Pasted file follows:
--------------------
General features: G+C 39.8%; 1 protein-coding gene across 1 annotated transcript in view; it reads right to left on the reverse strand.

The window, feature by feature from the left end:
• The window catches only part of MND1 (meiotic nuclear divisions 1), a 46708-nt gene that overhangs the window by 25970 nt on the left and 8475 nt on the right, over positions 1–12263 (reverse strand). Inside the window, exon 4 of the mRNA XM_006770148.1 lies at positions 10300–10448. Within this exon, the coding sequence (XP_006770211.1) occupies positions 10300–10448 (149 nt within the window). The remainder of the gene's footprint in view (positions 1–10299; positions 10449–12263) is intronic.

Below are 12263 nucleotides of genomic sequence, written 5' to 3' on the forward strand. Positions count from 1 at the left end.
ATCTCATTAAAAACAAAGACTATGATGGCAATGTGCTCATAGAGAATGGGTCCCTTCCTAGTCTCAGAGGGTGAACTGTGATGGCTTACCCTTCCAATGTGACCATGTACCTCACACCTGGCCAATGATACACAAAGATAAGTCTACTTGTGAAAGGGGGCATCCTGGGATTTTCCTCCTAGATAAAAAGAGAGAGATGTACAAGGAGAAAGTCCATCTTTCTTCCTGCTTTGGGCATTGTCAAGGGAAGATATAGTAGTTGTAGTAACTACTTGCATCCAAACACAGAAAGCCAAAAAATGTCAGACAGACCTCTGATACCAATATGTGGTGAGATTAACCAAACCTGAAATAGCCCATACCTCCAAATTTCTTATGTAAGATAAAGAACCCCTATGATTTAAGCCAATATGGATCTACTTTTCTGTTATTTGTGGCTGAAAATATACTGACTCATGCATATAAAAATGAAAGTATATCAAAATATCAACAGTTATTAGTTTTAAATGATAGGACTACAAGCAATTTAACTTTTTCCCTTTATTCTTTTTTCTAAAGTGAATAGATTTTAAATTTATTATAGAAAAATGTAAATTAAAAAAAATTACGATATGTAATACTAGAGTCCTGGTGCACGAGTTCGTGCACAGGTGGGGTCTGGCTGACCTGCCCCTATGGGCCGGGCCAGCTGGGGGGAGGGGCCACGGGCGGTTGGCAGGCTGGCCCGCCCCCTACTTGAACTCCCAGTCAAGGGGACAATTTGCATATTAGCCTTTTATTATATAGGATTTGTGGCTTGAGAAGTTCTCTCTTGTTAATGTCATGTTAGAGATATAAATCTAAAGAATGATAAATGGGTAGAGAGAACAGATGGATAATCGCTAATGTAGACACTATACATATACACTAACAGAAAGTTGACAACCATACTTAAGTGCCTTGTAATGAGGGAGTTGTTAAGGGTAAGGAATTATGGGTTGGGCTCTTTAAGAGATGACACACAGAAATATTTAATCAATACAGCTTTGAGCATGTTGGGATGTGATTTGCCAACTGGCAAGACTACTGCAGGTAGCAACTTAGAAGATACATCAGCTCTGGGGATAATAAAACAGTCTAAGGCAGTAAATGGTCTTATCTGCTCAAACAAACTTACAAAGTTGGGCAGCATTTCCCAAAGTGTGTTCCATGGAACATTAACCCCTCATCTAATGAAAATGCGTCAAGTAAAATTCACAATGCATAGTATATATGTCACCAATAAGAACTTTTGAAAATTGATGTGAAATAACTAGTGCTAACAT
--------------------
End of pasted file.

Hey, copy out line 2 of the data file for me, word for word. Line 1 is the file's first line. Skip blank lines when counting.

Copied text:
The window, feature by feature from the left end: